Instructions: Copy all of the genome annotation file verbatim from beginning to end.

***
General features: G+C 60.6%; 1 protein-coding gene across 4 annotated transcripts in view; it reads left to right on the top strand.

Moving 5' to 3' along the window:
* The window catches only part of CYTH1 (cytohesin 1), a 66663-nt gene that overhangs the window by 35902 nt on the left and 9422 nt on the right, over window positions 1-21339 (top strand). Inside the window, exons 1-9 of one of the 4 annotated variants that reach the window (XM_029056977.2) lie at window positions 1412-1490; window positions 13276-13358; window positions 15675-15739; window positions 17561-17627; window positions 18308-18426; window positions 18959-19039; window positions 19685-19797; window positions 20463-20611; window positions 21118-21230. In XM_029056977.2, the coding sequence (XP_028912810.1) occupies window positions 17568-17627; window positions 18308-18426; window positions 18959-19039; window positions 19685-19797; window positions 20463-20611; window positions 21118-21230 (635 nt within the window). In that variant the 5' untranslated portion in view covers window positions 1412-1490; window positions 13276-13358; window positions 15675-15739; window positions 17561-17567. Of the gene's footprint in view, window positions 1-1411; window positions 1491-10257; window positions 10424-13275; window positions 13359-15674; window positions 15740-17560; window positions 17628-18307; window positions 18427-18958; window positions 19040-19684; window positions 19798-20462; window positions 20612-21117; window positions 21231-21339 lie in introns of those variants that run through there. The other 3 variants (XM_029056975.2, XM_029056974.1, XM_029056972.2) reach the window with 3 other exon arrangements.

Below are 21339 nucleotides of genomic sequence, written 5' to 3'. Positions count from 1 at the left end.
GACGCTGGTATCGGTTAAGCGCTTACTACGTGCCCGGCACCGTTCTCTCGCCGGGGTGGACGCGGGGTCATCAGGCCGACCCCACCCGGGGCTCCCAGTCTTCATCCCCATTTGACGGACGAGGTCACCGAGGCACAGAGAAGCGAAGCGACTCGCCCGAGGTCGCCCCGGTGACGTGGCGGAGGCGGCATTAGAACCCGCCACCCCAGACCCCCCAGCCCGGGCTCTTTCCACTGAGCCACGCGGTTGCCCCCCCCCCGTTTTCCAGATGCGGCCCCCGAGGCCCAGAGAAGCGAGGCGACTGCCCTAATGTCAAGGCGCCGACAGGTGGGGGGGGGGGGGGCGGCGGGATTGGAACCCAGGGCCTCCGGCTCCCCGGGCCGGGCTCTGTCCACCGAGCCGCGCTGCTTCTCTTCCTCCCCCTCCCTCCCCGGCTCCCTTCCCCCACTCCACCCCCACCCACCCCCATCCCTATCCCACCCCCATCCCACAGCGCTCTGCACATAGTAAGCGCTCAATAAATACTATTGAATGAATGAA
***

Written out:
General features: G+C 60.6%; 1 protein-coding gene across 4 annotated transcripts in view; it reads left to right on the top strand.

Moving 5' to 3' along the window:
* The window catches only part of CYTH1 (cytohesin 1), a 66663-nt gene that overhangs the window by 35902 nt on the left and 9422 nt on the right, over window positions 1-21339 (top strand). Inside the window, exons 1-9 of one of the 4 annotated variants that reach the window (XM_029056977.2) lie at window positions 1412-1490; window positions 13276-13358; window positions 15675-15739; window positions 17561-17627; window positions 18308-18426; window positions 18959-19039; window positions 19685-19797; window positions 20463-20611; window positions 21118-21230. In XM_029056977.2, the coding sequence (XP_028912810.1) occupies window positions 17568-17627; window positions 18308-18426; window positions 18959-19039; window positions 19685-19797; window positions 20463-20611; window positions 21118-21230 (635 nt within the window). In that variant the 5' untranslated portion in view covers window positions 1412-1490; window positions 13276-13358; window positions 15675-15739; window positions 17561-17567. Of the gene's footprint in view, window positions 1-1411; window positions 1491-10257; window positions 10424-13275; window positions 13359-15674; window positions 15740-17560; window positions 17628-18307; window positions 18427-18958; window positions 19040-19684; window positions 19798-20462; window positions 20612-21117; window positions 21231-21339 lie in introns of those variants that run through there. The other 3 variants (XM_029056975.2, XM_029056974.1, XM_029056972.2) reach the window with 3 other exon arrangements.

Below are 21339 nucleotides of genomic sequence, written 5' to 3'. Positions count from 1 at the left end.
GACGCTGGTATCGGTTAAGCGCTTACTACGTGCCCGGCACCGTTCTCTCGCCGGGGTGGACGCGGGGTCATCAGGCCGACCCCACCCGGGGCTCCCAGTCTTCATCCCCATTTGACGGACGAGGTCACCGAGGCACAGAGAAGCGAAGCGACTCGCCCGAGGTCGCCCCGGTGACGTGGCGGAGGCGGCATTAGAACCCGCCACCCCAGACCCCCCAGCCCGGGCTCTTTCCACTGAGCCACGCGGTTGCCCCCCCCCCGTTTTCCAGATGCGGCCCCCGAGGCCCAGAGAAGCGAGGCGACTGCCCTAATGTCAAGGCGCCGACAGGTGGGGGGGGGGGGGGCGGCGGGATTGGAACCCAGGGCCTCCGGCTCCCCGGGCCGGGCTCTGTCCACCGAGCCGCGCTGCTTCTCTTCCTCCCCCTCCCTCCCCGGCTCCCTTCCCCCACTCCACCCCCACCCACCCCCATCCCTATCCCACCCCCATCCCACAGCGCTCTGCACATAGTAAGCGCTCAATAAATACTATTGAATGAATGAA